Made in China in the late 80s, Dragons of the Orient is a respectful survey of martial arts set against a lush backdrop of cultural sites and natural scenery and accompanied by a swelling soundtrack. The tone of this movie seems to be a mixture of corporate video and the tamer type of travelogue. Cheesy dubbed American voices talk us through a rudimentary history of Chinese martial arts, and provide a loose narrative context for the dazzling displays of martial arts that constitute most of the material of this film. The martial artists include Shaolin monks (who all seem to have unbelievably skinny ankles), silk pyjama clad elite Chinese wu shu athletes, and amazingly nimble geriatric martial artists (one is 100 years old and there are also a few in their 90s), just to name a few. Fans of Jet Li’s Shaolin Temple films will recognize the marvelous Yu Hai, who, for some reason, has been made up so heavily that he resembles a drag queen but who, nevertheless, does a great display of praying mantis style.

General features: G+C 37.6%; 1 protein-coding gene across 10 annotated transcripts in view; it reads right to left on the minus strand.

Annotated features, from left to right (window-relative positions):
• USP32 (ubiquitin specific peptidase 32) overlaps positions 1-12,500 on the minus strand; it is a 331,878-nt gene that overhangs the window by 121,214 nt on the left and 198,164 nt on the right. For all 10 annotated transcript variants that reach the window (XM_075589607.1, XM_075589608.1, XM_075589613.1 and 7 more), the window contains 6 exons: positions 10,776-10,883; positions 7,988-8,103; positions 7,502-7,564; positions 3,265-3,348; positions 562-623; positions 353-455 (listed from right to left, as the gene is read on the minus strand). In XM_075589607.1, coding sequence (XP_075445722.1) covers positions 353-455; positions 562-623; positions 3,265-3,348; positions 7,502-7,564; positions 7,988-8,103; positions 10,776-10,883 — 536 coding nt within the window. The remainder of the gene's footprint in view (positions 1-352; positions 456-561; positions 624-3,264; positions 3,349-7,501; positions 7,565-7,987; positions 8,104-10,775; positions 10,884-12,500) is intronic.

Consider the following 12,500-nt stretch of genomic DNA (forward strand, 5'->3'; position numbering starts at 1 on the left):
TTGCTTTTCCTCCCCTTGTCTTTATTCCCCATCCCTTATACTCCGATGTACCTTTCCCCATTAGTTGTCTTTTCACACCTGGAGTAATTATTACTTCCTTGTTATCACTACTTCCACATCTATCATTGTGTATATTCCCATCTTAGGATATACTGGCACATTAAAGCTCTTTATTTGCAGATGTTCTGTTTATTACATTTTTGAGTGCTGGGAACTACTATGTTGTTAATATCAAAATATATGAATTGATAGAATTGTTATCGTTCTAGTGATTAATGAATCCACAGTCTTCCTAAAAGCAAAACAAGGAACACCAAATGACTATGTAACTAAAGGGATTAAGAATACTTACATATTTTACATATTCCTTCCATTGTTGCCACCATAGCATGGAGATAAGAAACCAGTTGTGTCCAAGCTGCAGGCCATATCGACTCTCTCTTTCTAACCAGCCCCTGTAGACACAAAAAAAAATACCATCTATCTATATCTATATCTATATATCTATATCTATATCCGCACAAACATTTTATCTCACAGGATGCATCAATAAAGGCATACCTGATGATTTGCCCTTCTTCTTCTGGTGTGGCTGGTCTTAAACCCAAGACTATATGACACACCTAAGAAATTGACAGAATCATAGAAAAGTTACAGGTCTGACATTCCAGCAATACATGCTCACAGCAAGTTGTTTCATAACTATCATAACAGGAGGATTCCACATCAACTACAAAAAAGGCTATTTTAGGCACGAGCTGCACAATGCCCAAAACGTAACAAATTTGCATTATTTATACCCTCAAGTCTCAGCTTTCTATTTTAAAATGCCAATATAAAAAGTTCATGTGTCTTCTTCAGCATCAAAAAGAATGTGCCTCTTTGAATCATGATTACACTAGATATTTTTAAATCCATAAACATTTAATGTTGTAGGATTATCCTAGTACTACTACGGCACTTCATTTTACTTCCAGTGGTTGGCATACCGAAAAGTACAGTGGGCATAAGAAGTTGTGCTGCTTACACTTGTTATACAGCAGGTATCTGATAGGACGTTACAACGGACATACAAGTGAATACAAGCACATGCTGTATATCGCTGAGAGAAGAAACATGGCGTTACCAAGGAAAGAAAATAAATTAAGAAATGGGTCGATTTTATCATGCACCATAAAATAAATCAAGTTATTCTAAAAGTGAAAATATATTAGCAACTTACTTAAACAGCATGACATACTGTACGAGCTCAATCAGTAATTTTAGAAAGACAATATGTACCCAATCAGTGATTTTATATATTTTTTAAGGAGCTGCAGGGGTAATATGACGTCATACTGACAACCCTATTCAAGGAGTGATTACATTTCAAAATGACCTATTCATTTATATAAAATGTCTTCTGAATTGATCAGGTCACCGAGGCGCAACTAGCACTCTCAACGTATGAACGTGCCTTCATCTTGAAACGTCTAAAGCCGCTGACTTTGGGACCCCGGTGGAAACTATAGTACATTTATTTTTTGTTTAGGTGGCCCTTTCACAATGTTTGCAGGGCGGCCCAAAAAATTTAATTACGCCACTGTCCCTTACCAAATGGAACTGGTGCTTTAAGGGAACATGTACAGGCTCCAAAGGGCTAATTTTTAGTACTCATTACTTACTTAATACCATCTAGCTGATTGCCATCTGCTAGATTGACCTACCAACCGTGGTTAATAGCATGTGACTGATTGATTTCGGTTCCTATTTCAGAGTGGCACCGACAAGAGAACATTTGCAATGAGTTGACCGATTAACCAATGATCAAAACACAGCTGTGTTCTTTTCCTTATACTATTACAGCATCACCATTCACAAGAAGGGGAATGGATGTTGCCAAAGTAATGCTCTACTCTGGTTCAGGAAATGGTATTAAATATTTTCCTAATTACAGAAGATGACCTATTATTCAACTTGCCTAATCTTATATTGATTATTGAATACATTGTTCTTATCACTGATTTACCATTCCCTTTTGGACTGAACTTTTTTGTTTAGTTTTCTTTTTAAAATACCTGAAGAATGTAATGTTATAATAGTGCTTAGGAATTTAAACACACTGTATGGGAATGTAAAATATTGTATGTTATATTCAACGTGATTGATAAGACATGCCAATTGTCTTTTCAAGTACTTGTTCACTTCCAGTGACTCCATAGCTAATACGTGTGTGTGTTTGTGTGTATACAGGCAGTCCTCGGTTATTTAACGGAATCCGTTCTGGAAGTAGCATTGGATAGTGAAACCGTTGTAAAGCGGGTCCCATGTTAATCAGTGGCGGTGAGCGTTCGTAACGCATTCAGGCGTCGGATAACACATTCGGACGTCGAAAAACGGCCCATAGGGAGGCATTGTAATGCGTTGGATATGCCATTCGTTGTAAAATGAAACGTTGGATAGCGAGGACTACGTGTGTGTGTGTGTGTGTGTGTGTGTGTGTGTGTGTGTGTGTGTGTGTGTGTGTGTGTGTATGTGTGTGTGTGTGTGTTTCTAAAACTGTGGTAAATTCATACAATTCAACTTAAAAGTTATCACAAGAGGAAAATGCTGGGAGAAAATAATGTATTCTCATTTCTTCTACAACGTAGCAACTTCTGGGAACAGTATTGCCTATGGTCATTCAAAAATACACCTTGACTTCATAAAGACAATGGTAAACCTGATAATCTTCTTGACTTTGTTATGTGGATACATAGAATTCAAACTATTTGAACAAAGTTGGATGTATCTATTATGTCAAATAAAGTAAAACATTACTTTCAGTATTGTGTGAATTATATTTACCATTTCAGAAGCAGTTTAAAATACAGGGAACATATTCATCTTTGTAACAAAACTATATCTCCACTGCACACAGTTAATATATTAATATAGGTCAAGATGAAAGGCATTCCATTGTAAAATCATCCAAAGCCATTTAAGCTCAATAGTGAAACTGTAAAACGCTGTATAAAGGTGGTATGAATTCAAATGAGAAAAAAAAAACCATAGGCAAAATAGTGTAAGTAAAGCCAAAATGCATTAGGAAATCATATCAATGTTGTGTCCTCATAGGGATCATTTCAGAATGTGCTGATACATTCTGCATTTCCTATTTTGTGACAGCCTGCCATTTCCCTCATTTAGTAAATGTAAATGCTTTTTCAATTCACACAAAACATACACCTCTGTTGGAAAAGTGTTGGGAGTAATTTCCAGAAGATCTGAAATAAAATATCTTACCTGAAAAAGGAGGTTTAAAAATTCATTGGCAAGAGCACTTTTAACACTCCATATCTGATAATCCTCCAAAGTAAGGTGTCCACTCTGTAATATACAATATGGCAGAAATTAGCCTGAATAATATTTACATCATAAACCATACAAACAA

And speaking of Jet Li, there is lots of footage of him accompanied by a gushing narrative that suggests that whichever member of the People’s Scriptwriting collective was assigned the task of writing the narrative of this film had a serious crush on the young Jet. Fans of Jet will enjoy this footage as it shows him as a child and chubby faced teen earnestly performing wu shu routines and demonstrating the skill that made him a national champion of this sport and lead many to proclaim him a prodigy. My turn to gush now – my favourite is his demonstration of drunken sword at the end. Jet went on to perform drunken pole in Shaolin Temple and drunken boxing in The Last Hero in China. It is an incredibly graceful style and I could watch it forever.